Carrying over from last year's all-new model, the 2019 Honda Accord offers excellent driving dynamics, a handsome exterior, generous rear seat room, and a wide range of standard active safety features. Our complaints remain few – a less-than-stellar six-speed manual transmission, a small turbocharged engine that runs out of steam when pushed, and the lack of a touchscreen or smartphone compatibility on the base model.

Best Value

The 2019 Accord starts at $24,640 for the base LX trim, a $180 increase over 2018, while pricing for the top-shelf Touring model begins at $35,910. The base engine for all but the Touring model is a 192-horsepower, 1.5-liter turbocharged four-cylinder paired with a continuously variable transmission (CVT), or a six-speed manual on Sport models. Optional on Sport and EX-L, and now standard on the Touring trim is a 252-hp, 2.0-liter turbo that's borrowed and detuned from the Civic Type R. A six-speed manual is still a no-cost option on the Sport, although Honda swaps out the CVT for a 10-speed automatic on both EX-L and Touring models.

Aside from an engine choice on Sport and EX-L models (the four Hybrid models are covered separately), all trims are monospec. Even the base model includes automatic LED low-beam headlights with high-beam assist, alloy wheels, dual-zone automatic climate control, push-button start, a seven-inch touchscreen, Bluetooth, and a rearview camera. The Honda Sensing suite of active safety gear is standard on all models and includes adaptive cruise control, forward collision warning, automatic emergency braking, lane keeping assist, and lane departure warning.

Our choice would be the EX trim that includes Apple CarPlay and Android Auto capability, a power driver's seat, eight-inch touch screen, a 60/40 split to the folding rear seatback, and a more powerful audio system from the Sport model, and adds such niceties as remote engine start, heated outside mirrors, a moonroof, heated front seats, and the final piece of active safety: blind-spot monitoring with rear cross-traffic alert.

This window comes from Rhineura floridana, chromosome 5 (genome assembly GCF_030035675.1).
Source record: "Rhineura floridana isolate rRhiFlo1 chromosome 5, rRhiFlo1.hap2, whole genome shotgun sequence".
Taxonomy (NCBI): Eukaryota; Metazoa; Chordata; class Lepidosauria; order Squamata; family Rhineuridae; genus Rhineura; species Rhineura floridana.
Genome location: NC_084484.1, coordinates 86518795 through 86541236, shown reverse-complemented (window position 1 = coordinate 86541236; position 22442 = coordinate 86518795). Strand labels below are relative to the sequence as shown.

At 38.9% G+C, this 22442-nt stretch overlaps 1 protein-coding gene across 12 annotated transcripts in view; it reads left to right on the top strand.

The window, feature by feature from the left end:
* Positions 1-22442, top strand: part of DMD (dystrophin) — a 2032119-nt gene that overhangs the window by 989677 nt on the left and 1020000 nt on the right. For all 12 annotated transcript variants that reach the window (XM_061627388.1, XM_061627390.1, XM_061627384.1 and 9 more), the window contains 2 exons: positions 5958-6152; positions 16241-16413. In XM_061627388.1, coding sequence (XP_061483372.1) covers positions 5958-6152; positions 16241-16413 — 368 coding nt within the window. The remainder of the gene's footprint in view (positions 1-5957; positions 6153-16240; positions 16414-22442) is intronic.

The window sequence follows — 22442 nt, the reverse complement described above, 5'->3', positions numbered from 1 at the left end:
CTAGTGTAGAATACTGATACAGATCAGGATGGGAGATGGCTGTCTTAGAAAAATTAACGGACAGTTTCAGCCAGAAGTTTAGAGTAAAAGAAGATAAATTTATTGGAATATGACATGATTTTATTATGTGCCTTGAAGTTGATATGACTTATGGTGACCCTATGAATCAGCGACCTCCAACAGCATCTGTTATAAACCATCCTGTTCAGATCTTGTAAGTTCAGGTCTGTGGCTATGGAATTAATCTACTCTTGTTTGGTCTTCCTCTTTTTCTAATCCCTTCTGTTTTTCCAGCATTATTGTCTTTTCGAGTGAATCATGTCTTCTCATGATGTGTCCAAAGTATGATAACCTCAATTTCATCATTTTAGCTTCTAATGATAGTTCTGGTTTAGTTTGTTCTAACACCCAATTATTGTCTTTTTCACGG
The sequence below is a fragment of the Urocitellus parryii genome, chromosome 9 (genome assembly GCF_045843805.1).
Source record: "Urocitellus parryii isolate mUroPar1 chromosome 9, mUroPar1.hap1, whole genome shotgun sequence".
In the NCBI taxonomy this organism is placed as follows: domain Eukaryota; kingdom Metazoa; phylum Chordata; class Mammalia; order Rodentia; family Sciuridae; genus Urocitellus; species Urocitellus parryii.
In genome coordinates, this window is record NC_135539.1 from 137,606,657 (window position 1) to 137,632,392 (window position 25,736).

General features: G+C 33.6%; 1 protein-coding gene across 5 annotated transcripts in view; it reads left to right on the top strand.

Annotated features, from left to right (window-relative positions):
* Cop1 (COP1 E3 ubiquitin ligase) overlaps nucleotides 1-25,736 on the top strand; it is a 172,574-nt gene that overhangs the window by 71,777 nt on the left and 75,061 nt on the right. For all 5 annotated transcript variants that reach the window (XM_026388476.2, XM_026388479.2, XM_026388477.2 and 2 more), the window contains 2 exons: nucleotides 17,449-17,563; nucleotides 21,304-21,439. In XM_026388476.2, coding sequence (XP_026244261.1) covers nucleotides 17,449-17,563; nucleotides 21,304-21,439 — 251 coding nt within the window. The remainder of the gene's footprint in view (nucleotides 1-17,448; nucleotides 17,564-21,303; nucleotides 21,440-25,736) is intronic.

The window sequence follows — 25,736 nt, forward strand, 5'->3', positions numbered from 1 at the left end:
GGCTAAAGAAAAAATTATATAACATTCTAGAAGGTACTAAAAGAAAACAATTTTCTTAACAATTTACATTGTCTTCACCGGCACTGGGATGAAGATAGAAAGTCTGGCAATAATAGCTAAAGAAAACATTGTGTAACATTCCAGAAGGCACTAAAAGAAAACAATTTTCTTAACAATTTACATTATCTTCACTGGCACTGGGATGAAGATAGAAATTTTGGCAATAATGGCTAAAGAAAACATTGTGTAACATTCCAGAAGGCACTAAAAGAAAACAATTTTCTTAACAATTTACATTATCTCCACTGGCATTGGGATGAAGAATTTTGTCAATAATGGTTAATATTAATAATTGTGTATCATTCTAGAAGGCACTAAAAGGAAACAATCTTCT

• Model:2019 Honda Accord EX
  • Engine:1.5-liter turbocharged four-cylinder
  • Output:192 hp / 192 lb-ft
  • Transmission:Continuously variable transmission
  • Drivetrain: Front-wheel drive
  • Fuel Economy:30 City / 38 Hwy
  • Options:None
  • Base Price:$28,540 (including the $920 destination charge)
  • Best Value Price:$28,540


Honda Accord

The smaller 1.5-liter turbo engine matches up well with the CVT automatic and, tuned for low-end performance, steps briskly off the line; the bigger engine also works better the automatic – a conventional 10-speed. Both take advantage of an adjustable-ratio steering system that's quicker at the edges for responsive cornering, but more relaxed during highway cruising. The ride is smooth and composed, especially on the adaptive suspension-equipped Touring model.

At the same time, the 1.5-liter turbo, tuned for off-the-line bursts, runs out of breath quickly, while the six-speed manual feels like an afterthought with a high takeup, overly-light clutch pedal, and long shifter throws. Finally, ride quality takes a back seat to appearance with the Sport's 19-inch wheel and tire combination.


Unchanged from last year, Honda joins Mazda by pulling off what other Japanese automakers haven’t: a taught design, in the right proportions, lacking excess bright trim – on most models. It starts up front, borrowing the lights from Acura but adding a more stylish grille. Along the sides, thin pillars and graceful sculpting give it a class-above appearance, and the design is finished off with a sportback-shaped tail treatment.

Inside, occupants are treated to supportive seats, clear and intuitive instrumentation, an expansive view courtesy of thin roof pillars, a low nose, a low horizontal dashboard, and active noise cancellation that, on EX and higher models, is augmented by wheel resonators that quiet tire noise. Fit and finish is excellent and, despite an overall length two inches shorter than the previous generation, a longer wheelbase and increased width translates to comfort for up to five adults, with extra points given for 40 inches of rear leg room and 16.7 cubic feet of trunk cargo volume.

Nits are few. Top trims have a bit too much chrome, and the base model's cloth seats don't seem especially durable. While despite ample leg room in back, shoulder room with three passengers is tight, and the moonroof, standard on EX and higher trims, reduces the available head room and could prove to be a problem for passengers with tall torsos.

The Best and Worst Things

Honda AccordWe appreciate the Accord's combination of design, advanced safety features, and value proposition. Keeping it from perfection is a wonky six-speed manual, a sport suspension tuned for firmness over ride quality, and a base model that skips a touchscreen with smartphone compatibility.

Right For? Wrong For?

Families should set aside any bias toward crossovers and check out the latest Accord.

Enthusiasts won't embrace the finicky six-speed manual or a ride skewed toward comfort.

The Bottom Line

Despite a finicky manual, the base model's lack of a touchscreen, and a base turbo tuned for efficiency over performance, the 2019 Honda Accord's stunning looks, smooth automatics, and plethora of advanced safety features make it a top pick in the mid-size class.